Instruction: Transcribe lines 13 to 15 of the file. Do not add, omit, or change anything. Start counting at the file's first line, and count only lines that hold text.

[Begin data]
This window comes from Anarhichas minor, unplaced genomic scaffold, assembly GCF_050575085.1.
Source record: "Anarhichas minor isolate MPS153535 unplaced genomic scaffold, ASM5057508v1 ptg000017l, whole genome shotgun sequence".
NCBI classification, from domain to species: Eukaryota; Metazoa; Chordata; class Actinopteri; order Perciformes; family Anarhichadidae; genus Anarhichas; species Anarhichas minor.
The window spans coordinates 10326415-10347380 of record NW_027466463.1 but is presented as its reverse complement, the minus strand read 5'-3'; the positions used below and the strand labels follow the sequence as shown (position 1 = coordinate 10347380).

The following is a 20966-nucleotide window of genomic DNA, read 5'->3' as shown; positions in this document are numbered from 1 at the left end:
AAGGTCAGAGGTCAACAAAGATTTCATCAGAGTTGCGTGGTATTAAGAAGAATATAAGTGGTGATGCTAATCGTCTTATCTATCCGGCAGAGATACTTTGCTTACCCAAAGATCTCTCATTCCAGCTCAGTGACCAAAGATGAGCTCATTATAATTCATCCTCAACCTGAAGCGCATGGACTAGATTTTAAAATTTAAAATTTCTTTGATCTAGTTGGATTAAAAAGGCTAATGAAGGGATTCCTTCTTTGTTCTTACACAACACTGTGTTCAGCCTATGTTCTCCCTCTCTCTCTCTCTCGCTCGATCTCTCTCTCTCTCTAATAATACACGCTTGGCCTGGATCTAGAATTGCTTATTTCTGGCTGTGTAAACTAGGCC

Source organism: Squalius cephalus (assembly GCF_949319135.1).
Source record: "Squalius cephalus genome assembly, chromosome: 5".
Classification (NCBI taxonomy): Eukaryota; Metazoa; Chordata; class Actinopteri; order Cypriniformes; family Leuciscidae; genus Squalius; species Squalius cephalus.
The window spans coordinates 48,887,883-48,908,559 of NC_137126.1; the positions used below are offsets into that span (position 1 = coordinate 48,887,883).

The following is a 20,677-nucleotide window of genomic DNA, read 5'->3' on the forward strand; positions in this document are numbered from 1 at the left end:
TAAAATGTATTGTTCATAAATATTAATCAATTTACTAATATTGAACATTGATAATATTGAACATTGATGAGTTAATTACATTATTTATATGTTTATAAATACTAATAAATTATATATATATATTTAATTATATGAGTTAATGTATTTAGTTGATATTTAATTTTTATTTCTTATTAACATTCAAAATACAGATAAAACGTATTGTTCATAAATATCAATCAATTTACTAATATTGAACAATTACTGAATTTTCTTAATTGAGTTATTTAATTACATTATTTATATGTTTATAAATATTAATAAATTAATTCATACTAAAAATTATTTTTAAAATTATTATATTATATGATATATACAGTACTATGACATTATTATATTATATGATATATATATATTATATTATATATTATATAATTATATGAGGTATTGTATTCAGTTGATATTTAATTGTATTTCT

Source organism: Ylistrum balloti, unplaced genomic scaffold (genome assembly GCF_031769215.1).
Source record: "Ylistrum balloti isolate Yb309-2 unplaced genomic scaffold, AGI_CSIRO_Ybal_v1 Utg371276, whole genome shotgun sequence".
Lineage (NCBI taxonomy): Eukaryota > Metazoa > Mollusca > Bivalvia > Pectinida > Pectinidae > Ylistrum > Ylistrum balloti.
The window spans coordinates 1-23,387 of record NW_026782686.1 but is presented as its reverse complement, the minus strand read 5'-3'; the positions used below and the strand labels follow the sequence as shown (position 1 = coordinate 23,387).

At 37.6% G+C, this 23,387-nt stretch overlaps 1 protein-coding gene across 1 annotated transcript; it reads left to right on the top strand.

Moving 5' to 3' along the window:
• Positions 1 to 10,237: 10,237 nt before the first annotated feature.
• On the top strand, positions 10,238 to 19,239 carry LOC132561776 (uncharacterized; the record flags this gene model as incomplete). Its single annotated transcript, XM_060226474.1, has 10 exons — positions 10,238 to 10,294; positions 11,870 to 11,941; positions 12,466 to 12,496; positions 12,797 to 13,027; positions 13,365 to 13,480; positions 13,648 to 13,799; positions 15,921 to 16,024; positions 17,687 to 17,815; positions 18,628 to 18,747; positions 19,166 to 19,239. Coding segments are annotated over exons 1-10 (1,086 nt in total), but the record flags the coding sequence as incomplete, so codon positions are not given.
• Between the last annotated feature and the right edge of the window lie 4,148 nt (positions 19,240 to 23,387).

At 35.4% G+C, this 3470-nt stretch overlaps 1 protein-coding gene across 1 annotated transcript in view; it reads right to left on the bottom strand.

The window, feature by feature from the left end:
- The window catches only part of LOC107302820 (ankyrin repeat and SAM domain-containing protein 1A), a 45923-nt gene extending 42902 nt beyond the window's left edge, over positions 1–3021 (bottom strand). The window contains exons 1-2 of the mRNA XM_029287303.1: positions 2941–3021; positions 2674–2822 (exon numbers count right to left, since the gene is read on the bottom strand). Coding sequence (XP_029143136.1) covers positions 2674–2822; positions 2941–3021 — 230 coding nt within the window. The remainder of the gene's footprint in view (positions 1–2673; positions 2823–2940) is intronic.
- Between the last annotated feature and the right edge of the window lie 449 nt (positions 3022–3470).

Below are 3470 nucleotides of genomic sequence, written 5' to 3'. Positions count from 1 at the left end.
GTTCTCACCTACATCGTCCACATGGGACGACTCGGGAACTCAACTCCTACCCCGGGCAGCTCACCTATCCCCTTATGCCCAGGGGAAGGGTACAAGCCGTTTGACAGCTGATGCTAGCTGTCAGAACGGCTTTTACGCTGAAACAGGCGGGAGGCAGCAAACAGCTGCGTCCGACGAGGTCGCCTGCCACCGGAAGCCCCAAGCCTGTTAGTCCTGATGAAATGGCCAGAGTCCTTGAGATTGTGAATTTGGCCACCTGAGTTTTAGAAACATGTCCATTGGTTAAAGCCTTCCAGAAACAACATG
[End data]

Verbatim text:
Source organism: Ylistrum balloti, unplaced genomic scaffold (genome assembly GCF_031769215.1).
Source record: "Ylistrum balloti isolate Yb309-2 unplaced genomic scaffold, AGI_CSIRO_Ybal_v1 Utg371276, whole genome shotgun sequence".
Lineage (NCBI taxonomy): Eukaryota > Metazoa > Mollusca > Bivalvia > Pectinida > Pectinidae > Ylistrum > Ylistrum balloti.